and elegant architecture will not compensate for their absence.

In 1814, the garden of the Jesuits was first appropriated as an abode for the dead; and the conversion of the site was effected without any material alteration of the original walks or landscape ornaments.

The irregularity of the ground and its various picturesque undulations, impart a character to its appearance, and, indeed, a grandeur of landscape, which no artificial operations could easily effect. These natural advantages bring others in their train, as they present opportunities for allowing wild and thick masses of vegetation to form and collect, unpruned by the too generally formal knife of the gardener, and thus form admirable spots for receiving the dead; where, in uninterrupted solitude, bereaved relatives may, not stealthily, but calmly, enjoy their soothing visit to “ the house appointed for all the living ;" “ and there cherish all those interesting associations which ever cast a cheerful light over the darkness of the grave."

Père la Chaise is not, however, without its artificial decorations and the elegant ornaments of architecture; the grandeur of some monuments, and the beautiful simplicity of others; the noble cenotaph, covering the ashes of a nation's brave defender, emblazoned with beautiful illustrations of his deeds, from the breathing chisel of the sculptor, or uttering a nation's gratitude, with the sweet voice of poetry; the humble turf-clad mound, under which are sleeping the beloved remains of a wife, a husband, or a friend, whose virtues, unmarked by line or stone, are fondly remembered by that constant visitor to the grave, whose pleasing duty it is to bedeck it with the first flower of spring and the last of autumn; and who utters the holy "may he rest in peace,” with piety and love these all speak loudly to the heart, are more convincing to the reason, and more entirely draw the mind to reflection on the past and contemplations of the future, than when the last sad offices of affection are paid, and the remains “ interred in the city burial-place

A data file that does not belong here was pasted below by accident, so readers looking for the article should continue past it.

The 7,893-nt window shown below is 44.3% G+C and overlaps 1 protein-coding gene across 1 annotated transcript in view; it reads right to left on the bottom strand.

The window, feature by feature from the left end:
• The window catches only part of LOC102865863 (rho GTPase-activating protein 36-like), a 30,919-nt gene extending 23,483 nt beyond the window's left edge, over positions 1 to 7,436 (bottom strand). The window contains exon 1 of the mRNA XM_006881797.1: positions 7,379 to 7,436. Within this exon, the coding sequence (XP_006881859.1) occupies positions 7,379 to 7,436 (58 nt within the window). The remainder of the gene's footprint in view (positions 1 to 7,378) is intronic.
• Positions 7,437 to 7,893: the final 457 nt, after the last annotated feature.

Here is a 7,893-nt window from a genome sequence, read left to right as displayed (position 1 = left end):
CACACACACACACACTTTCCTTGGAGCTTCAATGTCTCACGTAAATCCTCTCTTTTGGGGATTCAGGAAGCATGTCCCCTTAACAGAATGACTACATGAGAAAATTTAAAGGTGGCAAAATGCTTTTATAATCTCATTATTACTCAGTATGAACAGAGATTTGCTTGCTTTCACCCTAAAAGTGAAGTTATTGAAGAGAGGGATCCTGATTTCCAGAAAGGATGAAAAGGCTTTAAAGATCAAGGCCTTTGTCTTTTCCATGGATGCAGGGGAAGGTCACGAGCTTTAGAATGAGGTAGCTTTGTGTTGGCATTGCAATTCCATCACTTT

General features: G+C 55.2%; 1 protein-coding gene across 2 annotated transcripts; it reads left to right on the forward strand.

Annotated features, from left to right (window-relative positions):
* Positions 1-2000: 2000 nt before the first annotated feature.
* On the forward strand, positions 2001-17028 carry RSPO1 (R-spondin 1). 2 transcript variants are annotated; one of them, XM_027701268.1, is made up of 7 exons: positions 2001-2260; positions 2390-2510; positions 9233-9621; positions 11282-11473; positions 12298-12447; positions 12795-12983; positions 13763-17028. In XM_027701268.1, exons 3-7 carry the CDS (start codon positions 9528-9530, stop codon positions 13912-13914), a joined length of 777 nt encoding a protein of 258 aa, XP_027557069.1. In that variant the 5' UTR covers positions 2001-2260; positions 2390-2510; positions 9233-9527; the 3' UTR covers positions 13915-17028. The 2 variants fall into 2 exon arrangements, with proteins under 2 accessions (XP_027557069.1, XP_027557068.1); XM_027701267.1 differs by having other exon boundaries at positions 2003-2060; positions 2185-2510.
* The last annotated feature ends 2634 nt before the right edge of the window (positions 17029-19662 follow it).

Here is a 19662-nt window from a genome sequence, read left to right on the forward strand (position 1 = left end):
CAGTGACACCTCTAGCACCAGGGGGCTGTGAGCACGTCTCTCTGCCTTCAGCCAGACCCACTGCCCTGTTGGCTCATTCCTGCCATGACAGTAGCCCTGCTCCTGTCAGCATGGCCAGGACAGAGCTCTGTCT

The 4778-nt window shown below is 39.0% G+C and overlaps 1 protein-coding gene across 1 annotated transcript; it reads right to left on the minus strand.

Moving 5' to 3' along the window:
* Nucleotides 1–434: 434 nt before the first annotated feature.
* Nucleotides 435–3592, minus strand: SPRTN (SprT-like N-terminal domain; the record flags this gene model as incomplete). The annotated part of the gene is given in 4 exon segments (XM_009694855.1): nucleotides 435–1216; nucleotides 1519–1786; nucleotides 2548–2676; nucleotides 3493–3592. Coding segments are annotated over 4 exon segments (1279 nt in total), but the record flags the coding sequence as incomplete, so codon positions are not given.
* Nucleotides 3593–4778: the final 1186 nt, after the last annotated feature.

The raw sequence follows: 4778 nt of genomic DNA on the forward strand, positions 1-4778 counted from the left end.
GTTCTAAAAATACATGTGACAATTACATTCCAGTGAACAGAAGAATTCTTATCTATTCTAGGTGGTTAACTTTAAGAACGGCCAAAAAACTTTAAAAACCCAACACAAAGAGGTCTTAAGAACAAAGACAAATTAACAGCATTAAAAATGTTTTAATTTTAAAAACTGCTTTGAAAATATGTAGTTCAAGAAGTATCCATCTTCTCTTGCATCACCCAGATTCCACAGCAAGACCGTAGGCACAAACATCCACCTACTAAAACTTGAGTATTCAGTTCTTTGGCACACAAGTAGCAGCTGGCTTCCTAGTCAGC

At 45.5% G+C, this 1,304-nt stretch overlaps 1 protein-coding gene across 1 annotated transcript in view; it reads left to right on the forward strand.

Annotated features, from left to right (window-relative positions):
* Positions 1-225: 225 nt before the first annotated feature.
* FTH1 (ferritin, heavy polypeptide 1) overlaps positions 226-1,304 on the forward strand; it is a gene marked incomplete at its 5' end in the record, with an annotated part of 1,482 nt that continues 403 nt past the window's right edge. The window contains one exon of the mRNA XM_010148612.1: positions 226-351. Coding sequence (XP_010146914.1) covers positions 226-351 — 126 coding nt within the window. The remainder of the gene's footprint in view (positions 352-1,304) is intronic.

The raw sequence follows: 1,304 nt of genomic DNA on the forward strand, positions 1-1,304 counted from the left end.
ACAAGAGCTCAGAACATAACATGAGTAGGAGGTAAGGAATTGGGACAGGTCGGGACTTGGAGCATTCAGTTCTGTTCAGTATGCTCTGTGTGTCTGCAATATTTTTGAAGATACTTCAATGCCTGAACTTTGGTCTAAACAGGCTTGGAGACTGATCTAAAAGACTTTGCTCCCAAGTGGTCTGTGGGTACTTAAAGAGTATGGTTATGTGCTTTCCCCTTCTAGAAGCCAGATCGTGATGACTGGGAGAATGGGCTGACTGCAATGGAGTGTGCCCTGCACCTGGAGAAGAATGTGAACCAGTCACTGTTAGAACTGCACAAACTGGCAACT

To be thrown up again by some rude sexton,
And yield its narrow house another tenant
Ere the moist flesh hath mingled with the dust,
Ere the tenacious hair hath left the scalp-

Exposed to insult lewd and wantonness!" One most interesting feature in the cemetery of Père la Chaise must not be omitted, and that is, its entire freedom from all bigoted or sectarian pretensions : for, as pretensions, and impertinent ones too, we cannot avoid designating those illiberal dogmas and inventions of priestcraft, which will dare so far to interfere with the prerogatives of the Almighty, as to pronounce deprivation of burial upon the mortal remains of those who have but newly gone to give an account to Him, who alone “judges the quick and the dead”! It would be more commendable in the priesthood to submit with the moderation of Vigerius, when he says, “that the territory of the church is in this world, and the dead themselves are on the other side the border :" although, as if afraid of speaking the truth so candidly, he, with idiotic simplicity, adds, “ that, as their bodies still remain within the church's jurisdiction, the right remains of conceding church burial to them, or depriving them of it.” And, in proof of this, we are informed, that St. Gothard (or, perhaps, Goatherd was his name) once